by Pamela Painter
I WAS ONLY SEVEN when Joey disappeared so the police ignored most of what I had to say. It was the summer Mom and I moved to New Hampshire, and I felt cut loose from friends and the measly day camp I went to last summer. As I explored our musty attic’s junk and then the old shit-spackled chicken coop, I began to register a strange clatter. Peering through a break in our hedge, I spied a boy banging on a pile of metal. The second day he realized I was there, he parted the branches and said, ‘Hey you, want to come help? I’m Joey.’ He saluted me with a hammer. His red hair was a flame in the summer heat as he kicked the pile of metal and proudly declared it was his “getaway vehicle.” It looked like a heap of junk to me and it didn’t have any wheels, but I nodded and said, ‘I’m Kevin. Yeah, I’d like to help.’
Joey was only a few years older than me, but Mom sometimes asked if I could hang with him when she made her social services calls. She took me with her once but the family that day complained that my lazy eye put a hex on their laying hens. Joey said it probably gives me second sight, good for travelling. Part of my job was to keep an eye out for his father’s black pickup. As soon as his dad showed up, Joey dropped his hammer and said, ‘Gotta go. And you need to get out of here, go back home.’ He’d high tail it up his sagging back porch steps, even when he was supposed to be looking out for me. By then, I’d heard enough roaring and slamming around by Joey’s father to know who he hoped to get away from.
At least once a week Joey scavenged parts for his getaway vehicle from the junk yard two miles down the road from our houses. Sometimes he took me along. ‘It’s a gold mine,’ Joey said, on my first visit. We arrived pushing a rickety wheelbarrow and Joey stopped at the wooden shack to introduce me to the junk yard’s owner. ‘Hey, Big Al, it’s me,’ Joey called and a cracked window shade zinged up. Big Al leaned out and gave us a thumbs up. I learned that he lived here for the summer and come fall went south to Florida, to what he called his southern outpost. ‘Junk is junk,’ he said. ‘Locale don’t make a difference, except for all them fancy Florida air conditioners that only last a year.’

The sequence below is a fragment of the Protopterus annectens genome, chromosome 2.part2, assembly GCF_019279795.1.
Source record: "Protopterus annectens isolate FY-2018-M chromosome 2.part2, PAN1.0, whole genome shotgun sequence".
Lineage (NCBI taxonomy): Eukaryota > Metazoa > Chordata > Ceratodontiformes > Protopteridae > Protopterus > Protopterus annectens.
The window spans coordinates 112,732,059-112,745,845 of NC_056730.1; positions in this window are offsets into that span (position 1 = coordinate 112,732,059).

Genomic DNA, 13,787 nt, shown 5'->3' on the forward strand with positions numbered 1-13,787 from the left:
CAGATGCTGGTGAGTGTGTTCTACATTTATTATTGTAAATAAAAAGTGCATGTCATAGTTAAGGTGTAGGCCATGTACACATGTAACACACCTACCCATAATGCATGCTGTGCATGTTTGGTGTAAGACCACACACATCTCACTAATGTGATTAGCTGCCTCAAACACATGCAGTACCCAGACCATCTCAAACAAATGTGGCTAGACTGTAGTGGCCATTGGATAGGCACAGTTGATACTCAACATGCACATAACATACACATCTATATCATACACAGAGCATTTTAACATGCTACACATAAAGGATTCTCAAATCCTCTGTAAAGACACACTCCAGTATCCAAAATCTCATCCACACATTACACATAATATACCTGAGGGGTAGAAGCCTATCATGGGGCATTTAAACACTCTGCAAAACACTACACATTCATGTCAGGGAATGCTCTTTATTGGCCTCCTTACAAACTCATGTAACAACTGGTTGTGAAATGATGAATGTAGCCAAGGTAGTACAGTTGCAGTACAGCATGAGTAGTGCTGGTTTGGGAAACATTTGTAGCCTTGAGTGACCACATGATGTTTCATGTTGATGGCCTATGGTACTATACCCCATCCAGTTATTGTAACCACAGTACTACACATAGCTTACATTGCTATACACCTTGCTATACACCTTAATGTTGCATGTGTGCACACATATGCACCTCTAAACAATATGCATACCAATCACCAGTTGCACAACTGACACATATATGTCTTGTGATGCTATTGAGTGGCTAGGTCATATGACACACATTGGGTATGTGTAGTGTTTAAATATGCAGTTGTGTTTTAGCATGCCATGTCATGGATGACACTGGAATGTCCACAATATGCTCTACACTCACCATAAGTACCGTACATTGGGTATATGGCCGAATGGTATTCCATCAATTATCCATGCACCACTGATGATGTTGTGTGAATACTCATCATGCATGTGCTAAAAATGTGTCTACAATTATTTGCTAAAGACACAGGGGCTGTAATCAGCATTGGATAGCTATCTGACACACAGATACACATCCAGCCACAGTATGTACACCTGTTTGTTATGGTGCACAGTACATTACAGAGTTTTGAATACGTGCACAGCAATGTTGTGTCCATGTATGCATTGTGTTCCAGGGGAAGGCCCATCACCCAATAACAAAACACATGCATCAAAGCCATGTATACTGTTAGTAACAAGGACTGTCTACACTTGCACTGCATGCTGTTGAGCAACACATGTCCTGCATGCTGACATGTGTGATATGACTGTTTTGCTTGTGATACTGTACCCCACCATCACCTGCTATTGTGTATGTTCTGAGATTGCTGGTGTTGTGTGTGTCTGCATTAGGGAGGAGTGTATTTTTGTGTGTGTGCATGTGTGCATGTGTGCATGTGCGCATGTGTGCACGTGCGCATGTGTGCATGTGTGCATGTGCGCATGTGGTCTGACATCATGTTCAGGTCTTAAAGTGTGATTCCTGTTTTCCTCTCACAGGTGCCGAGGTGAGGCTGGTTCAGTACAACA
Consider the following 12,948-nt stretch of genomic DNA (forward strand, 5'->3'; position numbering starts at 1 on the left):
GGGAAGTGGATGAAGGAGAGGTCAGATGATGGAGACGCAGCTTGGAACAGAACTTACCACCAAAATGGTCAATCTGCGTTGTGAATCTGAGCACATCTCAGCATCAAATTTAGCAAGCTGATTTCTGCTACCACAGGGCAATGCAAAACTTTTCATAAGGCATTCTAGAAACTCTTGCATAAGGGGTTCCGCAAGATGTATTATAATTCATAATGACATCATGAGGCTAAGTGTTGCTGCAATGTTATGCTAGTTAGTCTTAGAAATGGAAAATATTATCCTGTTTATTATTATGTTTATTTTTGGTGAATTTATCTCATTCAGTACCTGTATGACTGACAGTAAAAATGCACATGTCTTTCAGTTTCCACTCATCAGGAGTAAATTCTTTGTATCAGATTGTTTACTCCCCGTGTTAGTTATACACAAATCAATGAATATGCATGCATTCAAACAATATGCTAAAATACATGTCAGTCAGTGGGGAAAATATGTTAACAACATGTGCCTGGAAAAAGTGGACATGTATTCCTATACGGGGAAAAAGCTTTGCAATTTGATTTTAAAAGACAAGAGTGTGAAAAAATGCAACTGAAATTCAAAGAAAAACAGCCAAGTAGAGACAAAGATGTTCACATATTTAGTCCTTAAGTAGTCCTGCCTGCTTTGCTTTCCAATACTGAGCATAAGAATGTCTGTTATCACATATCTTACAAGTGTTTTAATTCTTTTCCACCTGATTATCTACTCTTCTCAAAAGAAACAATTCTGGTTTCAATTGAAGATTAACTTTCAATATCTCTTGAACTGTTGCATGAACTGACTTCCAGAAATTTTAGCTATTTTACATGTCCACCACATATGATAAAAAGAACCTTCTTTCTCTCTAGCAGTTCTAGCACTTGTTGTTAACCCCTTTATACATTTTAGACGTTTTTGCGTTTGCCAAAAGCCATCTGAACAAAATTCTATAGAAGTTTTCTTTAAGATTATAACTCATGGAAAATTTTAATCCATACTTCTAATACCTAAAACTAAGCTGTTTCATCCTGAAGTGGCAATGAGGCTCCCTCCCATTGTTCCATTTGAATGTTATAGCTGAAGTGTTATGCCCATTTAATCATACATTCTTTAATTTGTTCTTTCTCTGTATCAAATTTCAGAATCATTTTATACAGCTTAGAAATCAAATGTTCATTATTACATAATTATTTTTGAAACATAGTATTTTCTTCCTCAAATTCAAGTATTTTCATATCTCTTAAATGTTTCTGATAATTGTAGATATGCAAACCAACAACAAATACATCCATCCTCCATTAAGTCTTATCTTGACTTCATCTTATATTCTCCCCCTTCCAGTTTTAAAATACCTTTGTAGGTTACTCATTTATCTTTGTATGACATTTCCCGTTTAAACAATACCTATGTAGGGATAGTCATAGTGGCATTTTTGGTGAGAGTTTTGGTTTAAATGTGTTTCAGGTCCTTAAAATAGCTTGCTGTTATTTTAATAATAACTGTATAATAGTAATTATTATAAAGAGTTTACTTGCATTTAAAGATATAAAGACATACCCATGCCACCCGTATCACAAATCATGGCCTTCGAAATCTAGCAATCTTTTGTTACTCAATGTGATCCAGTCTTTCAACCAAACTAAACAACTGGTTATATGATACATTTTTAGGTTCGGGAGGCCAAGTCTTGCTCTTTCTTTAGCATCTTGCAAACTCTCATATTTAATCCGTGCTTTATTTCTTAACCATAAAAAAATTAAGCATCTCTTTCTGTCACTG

Sometimes Big Al poked around with us, pointing out a new cache of pipes or siding. There was no order to the piles of junk. It seemed that anyone could pull up in a pick-up or dump truck and unload an old refrigerator or bathtub anywhere they found space. Sometimes people poked through the piles, handed over some money, and left with an old dog house or piece of pipe. Once a week Big Al powered up his front loader and pushed the junk around, except for the hot black mountain of tires that never moved.
That day, we crawled over cracked porcelain sinks, toilets and tubs, door-less refrigerators, rusting toasters, eyeless TVs, furnace parts and pipes and things we couldn’t name, also on the lookout for rats and rusted nails. Names of stuff didn’t matter to Joey, what mattered was would it contribute to his vehicle’s ability to fly? He’d stand there mopping his freckled forehead, sizing up a piece, giving it a smart kick. Me, I hoped his contraption would never move and we could just keep adding to it till it was bigger than Joey’s dad’s pickup. ‘No charge today,’ Big Al would call, and we’d head home with our full wheelbarrow.